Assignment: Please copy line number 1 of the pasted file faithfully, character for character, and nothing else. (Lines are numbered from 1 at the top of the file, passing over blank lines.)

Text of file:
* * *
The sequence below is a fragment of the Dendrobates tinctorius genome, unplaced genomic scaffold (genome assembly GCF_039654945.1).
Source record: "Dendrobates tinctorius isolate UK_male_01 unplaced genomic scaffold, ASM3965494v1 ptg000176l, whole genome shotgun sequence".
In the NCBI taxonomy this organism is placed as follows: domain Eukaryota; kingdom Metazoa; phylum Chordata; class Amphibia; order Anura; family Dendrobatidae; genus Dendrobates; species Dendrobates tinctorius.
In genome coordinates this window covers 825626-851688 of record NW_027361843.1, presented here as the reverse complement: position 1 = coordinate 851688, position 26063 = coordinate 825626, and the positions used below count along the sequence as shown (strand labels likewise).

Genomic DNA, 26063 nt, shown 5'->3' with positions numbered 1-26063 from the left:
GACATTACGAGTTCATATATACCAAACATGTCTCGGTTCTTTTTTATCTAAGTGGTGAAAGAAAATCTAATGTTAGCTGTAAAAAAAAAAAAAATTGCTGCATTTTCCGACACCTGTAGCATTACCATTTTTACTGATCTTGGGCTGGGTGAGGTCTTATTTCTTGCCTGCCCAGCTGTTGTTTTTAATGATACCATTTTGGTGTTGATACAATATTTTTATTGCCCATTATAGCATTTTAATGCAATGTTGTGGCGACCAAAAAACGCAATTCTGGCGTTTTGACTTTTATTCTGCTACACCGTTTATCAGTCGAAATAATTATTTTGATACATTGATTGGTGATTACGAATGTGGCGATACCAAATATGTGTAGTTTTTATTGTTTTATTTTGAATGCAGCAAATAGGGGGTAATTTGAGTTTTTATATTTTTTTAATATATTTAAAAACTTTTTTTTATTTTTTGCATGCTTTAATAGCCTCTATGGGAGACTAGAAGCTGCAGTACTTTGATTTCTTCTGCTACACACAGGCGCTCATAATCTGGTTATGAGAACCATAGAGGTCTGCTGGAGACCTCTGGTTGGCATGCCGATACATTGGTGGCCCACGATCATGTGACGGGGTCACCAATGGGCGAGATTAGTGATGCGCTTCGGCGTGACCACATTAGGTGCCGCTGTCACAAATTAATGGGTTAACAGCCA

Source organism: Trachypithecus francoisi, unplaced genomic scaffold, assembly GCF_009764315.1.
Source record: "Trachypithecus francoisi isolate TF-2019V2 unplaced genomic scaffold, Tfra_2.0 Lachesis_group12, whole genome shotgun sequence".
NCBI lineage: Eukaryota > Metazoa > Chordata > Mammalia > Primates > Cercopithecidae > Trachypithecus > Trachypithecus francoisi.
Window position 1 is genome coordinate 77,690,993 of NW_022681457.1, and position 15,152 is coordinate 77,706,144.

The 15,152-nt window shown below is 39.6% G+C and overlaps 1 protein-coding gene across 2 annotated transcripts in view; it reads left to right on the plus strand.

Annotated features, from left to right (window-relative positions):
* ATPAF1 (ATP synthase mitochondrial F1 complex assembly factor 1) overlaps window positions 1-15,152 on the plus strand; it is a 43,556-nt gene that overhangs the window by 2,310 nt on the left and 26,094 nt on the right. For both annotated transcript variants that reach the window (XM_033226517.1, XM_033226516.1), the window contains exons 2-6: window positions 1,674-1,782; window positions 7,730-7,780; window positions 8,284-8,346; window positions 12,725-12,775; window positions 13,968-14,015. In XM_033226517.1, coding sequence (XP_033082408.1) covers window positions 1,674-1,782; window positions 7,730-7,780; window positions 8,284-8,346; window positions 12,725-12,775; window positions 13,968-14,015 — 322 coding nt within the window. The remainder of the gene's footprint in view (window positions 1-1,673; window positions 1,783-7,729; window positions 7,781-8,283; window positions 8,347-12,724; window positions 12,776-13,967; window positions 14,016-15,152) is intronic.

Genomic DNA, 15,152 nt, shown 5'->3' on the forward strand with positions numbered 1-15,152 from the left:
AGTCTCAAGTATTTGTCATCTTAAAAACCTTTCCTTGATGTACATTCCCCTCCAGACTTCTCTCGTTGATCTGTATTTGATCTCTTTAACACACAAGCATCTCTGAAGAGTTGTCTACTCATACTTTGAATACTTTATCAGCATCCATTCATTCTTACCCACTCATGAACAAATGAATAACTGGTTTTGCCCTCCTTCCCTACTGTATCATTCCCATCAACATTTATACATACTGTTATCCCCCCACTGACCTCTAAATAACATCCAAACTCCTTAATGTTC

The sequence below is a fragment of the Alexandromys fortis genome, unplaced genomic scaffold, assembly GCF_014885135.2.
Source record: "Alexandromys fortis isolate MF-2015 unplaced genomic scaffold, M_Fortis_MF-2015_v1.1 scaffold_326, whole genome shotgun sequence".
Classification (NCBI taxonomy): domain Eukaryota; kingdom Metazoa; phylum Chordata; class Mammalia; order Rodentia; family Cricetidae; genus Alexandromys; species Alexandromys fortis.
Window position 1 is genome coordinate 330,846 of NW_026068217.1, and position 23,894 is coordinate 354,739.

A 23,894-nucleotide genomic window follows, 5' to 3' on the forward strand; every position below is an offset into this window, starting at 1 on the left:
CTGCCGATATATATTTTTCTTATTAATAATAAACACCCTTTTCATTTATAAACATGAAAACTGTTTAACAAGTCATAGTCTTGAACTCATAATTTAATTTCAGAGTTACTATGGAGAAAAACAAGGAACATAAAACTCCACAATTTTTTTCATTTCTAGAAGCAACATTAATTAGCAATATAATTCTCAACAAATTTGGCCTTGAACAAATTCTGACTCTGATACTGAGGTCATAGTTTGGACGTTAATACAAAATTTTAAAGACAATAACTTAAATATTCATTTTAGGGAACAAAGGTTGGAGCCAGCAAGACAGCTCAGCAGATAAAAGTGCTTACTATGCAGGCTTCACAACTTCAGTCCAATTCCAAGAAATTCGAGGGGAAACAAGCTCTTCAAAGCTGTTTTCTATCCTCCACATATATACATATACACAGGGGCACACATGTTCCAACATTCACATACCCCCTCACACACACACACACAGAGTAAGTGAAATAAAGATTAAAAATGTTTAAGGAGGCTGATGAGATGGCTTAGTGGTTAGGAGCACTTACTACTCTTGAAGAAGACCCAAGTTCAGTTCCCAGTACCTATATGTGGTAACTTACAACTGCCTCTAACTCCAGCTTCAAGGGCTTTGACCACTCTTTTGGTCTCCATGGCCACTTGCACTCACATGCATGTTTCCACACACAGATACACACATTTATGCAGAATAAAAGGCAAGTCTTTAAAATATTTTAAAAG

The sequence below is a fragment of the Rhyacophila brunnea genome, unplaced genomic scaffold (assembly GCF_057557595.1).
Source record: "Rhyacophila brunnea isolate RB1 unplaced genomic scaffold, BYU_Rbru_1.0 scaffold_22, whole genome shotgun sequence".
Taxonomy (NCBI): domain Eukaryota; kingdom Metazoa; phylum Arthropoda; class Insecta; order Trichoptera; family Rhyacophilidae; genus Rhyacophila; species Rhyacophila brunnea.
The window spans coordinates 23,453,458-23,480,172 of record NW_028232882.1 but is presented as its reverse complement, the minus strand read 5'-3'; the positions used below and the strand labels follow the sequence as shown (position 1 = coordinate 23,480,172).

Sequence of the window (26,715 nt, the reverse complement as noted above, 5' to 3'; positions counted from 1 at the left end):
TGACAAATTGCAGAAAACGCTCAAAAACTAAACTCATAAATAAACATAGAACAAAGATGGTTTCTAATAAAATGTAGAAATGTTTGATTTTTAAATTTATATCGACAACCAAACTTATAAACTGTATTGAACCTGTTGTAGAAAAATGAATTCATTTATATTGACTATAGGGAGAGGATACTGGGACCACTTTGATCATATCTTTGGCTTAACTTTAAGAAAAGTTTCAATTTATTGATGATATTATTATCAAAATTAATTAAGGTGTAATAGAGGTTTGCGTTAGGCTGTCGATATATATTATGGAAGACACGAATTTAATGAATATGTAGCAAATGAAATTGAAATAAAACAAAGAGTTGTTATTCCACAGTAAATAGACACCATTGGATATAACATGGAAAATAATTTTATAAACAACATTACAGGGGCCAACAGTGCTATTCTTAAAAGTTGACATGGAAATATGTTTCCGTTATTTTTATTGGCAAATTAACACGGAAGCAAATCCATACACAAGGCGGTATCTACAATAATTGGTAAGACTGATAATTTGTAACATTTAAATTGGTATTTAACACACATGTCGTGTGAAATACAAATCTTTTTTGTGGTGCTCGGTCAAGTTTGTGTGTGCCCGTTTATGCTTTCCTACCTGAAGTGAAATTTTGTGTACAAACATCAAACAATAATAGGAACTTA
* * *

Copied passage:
The sequence below is a fragment of the Dendrobates tinctorius genome, unplaced genomic scaffold (genome assembly GCF_039654945.1).